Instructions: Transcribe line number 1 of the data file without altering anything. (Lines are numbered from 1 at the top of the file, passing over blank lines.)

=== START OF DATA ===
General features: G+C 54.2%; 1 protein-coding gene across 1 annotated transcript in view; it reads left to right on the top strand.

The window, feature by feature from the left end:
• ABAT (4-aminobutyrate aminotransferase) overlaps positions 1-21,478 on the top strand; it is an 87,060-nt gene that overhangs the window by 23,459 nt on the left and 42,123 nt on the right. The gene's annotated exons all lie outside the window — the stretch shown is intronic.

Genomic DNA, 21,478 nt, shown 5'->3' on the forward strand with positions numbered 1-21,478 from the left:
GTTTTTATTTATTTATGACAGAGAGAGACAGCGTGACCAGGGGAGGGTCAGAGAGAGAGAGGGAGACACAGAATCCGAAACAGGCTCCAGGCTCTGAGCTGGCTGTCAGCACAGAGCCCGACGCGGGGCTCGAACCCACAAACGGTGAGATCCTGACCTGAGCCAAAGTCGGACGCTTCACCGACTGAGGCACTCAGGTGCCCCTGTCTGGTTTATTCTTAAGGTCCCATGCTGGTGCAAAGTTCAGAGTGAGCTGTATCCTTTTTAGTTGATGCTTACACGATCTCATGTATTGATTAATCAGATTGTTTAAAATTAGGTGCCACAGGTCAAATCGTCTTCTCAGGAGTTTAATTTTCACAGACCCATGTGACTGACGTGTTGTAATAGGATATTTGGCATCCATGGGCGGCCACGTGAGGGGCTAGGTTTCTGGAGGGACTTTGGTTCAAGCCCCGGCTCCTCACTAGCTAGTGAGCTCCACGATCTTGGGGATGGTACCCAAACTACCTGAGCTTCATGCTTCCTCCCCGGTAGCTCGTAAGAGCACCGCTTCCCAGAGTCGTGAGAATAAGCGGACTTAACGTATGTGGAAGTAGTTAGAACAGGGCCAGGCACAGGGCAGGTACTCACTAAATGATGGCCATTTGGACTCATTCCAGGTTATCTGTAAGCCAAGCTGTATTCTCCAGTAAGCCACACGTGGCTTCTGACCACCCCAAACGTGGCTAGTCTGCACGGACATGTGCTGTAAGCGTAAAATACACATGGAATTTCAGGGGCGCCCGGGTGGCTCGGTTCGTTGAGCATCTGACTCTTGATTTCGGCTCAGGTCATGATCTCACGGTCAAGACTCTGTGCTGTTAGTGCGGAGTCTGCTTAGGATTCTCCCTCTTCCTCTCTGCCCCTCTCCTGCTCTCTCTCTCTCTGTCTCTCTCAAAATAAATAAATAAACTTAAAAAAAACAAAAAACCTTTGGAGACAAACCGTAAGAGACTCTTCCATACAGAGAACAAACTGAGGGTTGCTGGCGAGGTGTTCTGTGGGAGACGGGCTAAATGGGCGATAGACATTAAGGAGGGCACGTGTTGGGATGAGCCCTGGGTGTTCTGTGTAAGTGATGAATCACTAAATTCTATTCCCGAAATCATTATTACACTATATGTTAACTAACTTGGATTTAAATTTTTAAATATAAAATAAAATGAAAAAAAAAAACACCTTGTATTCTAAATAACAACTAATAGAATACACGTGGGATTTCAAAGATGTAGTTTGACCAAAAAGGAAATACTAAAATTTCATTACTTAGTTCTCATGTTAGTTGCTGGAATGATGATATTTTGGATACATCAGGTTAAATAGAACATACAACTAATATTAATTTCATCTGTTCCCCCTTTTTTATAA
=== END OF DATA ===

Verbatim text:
General features: G+C 54.2%; 1 protein-coding gene across 1 annotated transcript in view; it reads left to right on the top strand.